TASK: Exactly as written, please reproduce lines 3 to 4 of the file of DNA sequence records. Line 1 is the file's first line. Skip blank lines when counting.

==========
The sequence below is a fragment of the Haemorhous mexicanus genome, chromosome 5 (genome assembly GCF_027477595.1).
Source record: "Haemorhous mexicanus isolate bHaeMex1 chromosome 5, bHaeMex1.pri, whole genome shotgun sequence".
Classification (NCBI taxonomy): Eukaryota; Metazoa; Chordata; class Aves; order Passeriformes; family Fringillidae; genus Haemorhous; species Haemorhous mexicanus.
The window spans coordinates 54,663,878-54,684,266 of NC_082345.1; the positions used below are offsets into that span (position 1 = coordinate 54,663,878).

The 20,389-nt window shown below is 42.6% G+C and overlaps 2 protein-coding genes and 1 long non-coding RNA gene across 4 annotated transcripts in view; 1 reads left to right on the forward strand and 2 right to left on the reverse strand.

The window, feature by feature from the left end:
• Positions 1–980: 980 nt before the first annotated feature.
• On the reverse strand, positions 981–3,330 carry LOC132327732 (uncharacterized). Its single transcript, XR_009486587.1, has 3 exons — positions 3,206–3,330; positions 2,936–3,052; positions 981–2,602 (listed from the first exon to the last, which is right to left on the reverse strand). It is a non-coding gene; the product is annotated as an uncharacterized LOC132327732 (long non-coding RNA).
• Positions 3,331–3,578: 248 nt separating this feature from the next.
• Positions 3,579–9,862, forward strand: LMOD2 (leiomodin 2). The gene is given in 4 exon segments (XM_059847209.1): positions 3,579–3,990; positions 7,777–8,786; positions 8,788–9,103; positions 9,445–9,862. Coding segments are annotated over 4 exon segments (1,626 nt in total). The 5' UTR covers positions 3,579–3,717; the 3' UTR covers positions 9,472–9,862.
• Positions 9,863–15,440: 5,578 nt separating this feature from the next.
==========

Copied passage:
Classification (NCBI taxonomy): Eukaryota; Metazoa; Chordata; class Aves; order Passeriformes; family Fringillidae; genus Haemorhous; species Haemorhous mexicanus.
The window spans coordinates 54,663,878-54,684,266 of NC_082345.1; the positions used below are offsets into that span (position 1 = coordinate 54,663,878).